1. Sponge-bag, known in the US as a dopp kit, toiletries bag, weekend bag, etc. There's a pattern from the 1930's on TipNut (scroll down to Weekend Kit, Vintage), to be made of oilcloth so your sponge and toothbrush wouldn't leak through onto the other things in your suitcase.


    2. Thanks Shay. Also known as a washbag? Contains all your toiletries, and of course when you are creeping round the inn in the 1930s, you also have to carry it to the bathroom and back - no en suites in those days. (Not in rural England anyway).
      But, very confusingly, there is the whole question of 'sponge bag trousers' - worn by men from Victorian times till probably mid-20th C, and occasionally mentioned after that. I think this referred to a pattern rather than a fabric, though when I first used to come across it my mind boggled at the idea of trousers made of the same stuff as washbags. (which was often, as it happened quite sponge-y or foam-y in its way). Anyway, small, dark, simple check pattern - the criss-cross version of striped morning trousers, for the fancier gent. I have also heard chef's trousers referred to that way.

      Also, John, I absolutely agree with you about that picture: I have stared and stared at it, trying to work out what is going on. I think yours is the best answer...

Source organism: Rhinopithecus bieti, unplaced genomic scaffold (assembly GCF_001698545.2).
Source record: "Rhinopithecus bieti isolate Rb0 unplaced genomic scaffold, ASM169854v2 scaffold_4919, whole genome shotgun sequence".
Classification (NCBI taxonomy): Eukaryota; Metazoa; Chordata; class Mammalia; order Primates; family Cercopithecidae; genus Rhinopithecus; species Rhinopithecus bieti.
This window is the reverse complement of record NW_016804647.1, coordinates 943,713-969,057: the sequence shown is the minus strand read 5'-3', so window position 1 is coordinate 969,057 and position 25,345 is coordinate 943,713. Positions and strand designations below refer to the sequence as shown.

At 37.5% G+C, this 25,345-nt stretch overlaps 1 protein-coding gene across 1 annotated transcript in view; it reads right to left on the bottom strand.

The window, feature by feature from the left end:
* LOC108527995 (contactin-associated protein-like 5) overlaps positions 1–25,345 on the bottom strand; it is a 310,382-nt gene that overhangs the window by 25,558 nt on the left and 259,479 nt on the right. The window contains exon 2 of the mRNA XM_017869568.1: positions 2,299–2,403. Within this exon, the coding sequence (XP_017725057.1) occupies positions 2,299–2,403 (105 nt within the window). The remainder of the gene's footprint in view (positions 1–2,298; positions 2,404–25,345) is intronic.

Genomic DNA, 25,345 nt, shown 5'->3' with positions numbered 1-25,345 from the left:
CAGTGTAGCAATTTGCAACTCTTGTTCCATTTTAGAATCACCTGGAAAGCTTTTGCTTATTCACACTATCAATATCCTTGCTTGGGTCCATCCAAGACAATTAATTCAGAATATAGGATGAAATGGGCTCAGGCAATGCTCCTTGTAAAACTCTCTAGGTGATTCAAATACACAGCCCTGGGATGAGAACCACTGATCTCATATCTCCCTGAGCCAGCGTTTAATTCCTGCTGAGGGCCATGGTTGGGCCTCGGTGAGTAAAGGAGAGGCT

4. Having once spent several unhappy hours searching for a fascinator for a daughter's winter wedding, I think the older ones sound much nicer than their modern namesake - warm and cosy, don't fall off or blow away, don't have dangly bits that get in your eye... Just what every bride's mother needs!

    1. I suppose the idea of the modern fascinator (and words do change their meaning, I shouldn't try to stop progress!) is an easier version of a wedding hat, something that modern women find choose and wear without the worry of an old-style Ascot hat. But it doesn't sound as though that worked for you!

  5. This one does not tempt me, but I can tell that it provides some interesting reading. Fascinators are very confusing and I am glad you have explained that.

    1. Always as well to keep up with hat fashions Tracy!
      And you probably have enough books to read by anyone's standards, as well as your always admirable plans for the year.